Shrewsbury end of life charity patron dies aged 100

By Lucy Todman | Shrewsbury | News | Published: | Last Updated:

The patron of an end of life charity based in Shrewsbury has died at the age of 100.

Celebrating Henry's 100th birthday: Stephanie Waters, Omega Chatterbox (Team Leader); Henry Heath, MBE; Janet Wood, Omega; Linton Waters, Omega Chairman; Thomas Memery, Omega Director; Howard Rutherford, Omega Trustee.

Author and world bank note expert Henry Brereton Heath MBE, B. Pharm, M.F.C, F.P.C, F.I.F.S.T, made his name as an authority on flavour technology.

Mr Heath was born in Staffordshire and was patron of Omega, the National Association for End of Life Care.

He died at Swan Hill House Residential Home, Shrewsbury, on January 25.

Mr Heath began his association with Omega in July 2009 and served as a trustee before becoming a patron in 2015. A key focus of Omega’s work has been to support carers in later life, which is how Henry became involved in the charity.

Omega chairman Linton Waters said: “How sorry we were to hear the sad news. Henry was popular with colleagues and clients and always a serene presence. We shall all miss him.”

While managing a successful international career, Henry also cared for his wife at home.

Born at Congreve Manor and raised at Whiston Hall, near Penkridge, he joined the Territorial Army in 1938 before being commissioned into the North Staffordshire Regiment.

He was promoted to Captain and Adjutant in 1940. In 1941 he re-trained and was commissioned into the Royal Artillery continuing as Adjutant.


In early 1943 he was promoted to the rank of Major and posted to become Brigade Major of the 82 (West African) Division and saw active service in Burma. In 1946 he was mentioned in Despatches and was awarded the MBE.


After starting a pharmaceutical apprenticeship locally before the war, he went on to study pharmacy at Nottingham University College in 1948 and was president of the union. He graduated with a B. Pharm (London) in 1949 and was admitted as a Fellow of the Pharmaceutical Society the same year.

After graduating, he joined Stafford Allen and Sons in Long Melford, Suffolk, a Quaker family business manufacturing natural pharmaceuticals, essential oils, spice extracts and other food ingredients.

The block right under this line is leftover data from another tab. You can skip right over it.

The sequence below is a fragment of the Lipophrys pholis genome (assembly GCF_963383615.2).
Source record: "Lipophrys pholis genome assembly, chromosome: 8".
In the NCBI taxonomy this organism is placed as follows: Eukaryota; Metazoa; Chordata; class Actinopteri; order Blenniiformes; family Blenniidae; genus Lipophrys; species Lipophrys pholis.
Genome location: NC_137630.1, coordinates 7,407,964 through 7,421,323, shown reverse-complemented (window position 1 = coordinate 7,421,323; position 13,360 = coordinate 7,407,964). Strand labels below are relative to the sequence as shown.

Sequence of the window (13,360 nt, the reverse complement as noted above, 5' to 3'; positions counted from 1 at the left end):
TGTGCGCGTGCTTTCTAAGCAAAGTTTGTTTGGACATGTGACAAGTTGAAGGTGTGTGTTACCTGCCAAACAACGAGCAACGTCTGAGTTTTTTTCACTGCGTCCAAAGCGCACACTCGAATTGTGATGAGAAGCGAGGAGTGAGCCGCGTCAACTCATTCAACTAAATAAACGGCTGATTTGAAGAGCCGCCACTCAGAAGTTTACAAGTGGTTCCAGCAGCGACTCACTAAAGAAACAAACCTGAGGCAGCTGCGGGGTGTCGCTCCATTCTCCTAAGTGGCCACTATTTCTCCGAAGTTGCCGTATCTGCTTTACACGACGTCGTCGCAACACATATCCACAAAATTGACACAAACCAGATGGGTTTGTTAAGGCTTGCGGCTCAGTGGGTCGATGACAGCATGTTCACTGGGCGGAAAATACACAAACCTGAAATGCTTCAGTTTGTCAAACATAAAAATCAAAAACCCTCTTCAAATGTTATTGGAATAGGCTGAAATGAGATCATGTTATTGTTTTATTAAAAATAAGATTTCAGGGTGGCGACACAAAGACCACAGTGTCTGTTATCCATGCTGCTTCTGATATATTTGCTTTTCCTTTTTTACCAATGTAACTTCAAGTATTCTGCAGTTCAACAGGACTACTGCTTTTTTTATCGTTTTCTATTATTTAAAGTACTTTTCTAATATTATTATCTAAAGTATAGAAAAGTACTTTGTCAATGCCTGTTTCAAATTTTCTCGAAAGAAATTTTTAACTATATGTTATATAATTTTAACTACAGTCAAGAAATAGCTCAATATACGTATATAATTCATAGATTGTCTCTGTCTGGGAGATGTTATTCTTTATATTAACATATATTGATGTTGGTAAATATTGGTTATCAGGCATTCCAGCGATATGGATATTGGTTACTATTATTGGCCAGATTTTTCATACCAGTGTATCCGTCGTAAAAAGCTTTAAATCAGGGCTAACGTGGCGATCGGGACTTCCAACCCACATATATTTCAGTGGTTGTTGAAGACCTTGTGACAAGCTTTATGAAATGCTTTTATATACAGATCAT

Mr Heath moved to Stafford Allen’s London headquarters as technical services manager in 1960 and became involved with the development of technical service facilities covering all aspects of the food industry throughout the world.

The next few years saw the company amalgamated with others to form a giant global flavours and fragrances company.

In 1973 he was made managing director of the company’s subsidiary in Canada and held that position until 1979 when he returned to the UK as marketing director (Europe). He retired in 1984 and set up a private consultancy in food ingredients.

During his business life, Mr Heath was actively engaged in writing and published three major books on flavour technology and chemistry. He wrote the Source Book of Flavors (1981) and was involved in lecturing, running symposia and writing technical articles in all the major counties where his company had factories or sourced raw materials.

In 1978 his wife became ill and the couple returned to Shrewsbury in 1986. He became involved with St Chad’s Church and spent time collecting and writing about world bank notes.

He cared for his wife until she died in hospital in 1999.

Lucy Todman

By Lucy Todman

Senior reporter for the Shropshire Star and Shrewsbury Chronicle based in Shrewsbury.


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